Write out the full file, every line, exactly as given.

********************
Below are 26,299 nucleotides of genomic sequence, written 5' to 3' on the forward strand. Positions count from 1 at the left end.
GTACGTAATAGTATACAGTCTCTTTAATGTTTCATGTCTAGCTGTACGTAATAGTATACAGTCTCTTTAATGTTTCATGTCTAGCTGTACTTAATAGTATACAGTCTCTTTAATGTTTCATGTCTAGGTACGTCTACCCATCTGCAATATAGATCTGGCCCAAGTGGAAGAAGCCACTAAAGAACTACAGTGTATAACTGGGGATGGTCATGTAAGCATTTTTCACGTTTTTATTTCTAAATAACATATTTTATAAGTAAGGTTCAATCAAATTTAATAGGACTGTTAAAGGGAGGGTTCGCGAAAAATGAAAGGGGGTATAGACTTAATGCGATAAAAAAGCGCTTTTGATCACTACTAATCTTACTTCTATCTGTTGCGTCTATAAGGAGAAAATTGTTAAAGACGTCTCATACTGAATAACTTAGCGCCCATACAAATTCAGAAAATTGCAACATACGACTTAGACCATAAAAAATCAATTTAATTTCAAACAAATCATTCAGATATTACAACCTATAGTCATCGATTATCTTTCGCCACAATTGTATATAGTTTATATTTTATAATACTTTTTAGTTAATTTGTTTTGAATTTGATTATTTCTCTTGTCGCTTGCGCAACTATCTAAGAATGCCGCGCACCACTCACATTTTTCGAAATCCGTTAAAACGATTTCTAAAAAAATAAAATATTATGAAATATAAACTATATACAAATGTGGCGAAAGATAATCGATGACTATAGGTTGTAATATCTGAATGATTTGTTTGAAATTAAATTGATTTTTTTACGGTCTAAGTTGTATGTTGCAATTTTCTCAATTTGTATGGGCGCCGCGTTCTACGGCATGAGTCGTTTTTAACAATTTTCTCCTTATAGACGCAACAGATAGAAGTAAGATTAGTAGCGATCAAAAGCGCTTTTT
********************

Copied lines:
Below are 26,299 nucleotides of genomic sequence, written 5' to 3' on the forward strand. Positions count from 1 at the left end.
GTACGTAATAGTATACAGTCTCTTTAATGTTTCATGTCTAGCTGTACGTAATAGTATACAGTCTCTTTAATGTTTCATGTCTAGCTGTACTTAATAGTATACAGTCTCTTTAATGTTTCATGTCTAGGTACGTCTACCCATCTGCAATATAGATCTGGCCCAAGTGGAAGAAGCCACTAAAGAACTACAGTGTATAACTGGGGATGGTCATGTAAGCATTTTTCACGTTTTTATTTCTAAATAACATATTTTATAAGTAAGGTTCAATCAAATTTAATAGGACTGTTAAAGGGAGGGTTCGCGAAAAATGAAAGGGGGTATAGACTTAATGCGATAAAAAAGCGCTTTTGATCACTACTAATCTTACTTCTATCTGTTGCGTCTATAAGGAGAAAATTGTTAAAGACGTCTCATACTGAATAACTTAGCGCCCATACAAATTCAGAAAATTGCAACATACGACTTAGACCATAAAAAATCAATTTAATTTCAAACAAATCATTCAGATATTACAACCTATAGTCATCGATTATCTTTCGCCACAATTGTATATAGTTTATATTTTATAATACTTTTTAGTTAATTTGTTTTGAATTTGATTATTTCTCTTGTCGCTTGCGCAACTATCTAAGAATGCCGCGCACCACTCACATTTTTCGAAATCCGTTAAAACGATTTCTAAAAAAATAAAATATTATGAAATATAAACTATATACAAATGTGGCGAAAGATAATCGATGACTATAGGTTGTAATATCTGAATGATTTGTTTGAAATTAAATTGATTTTTTTACGGTCTAAGTTGTATGTTGCAATTTTCTCAATTTGTATGGGCGCCGCGTTCTACGGCATGAGTCGTTTTTAACAATTTTCTCCTTATAGACGCAACAGATAGAAGTAAGATTAGTAGCGATCAAAAGCGCTTTTT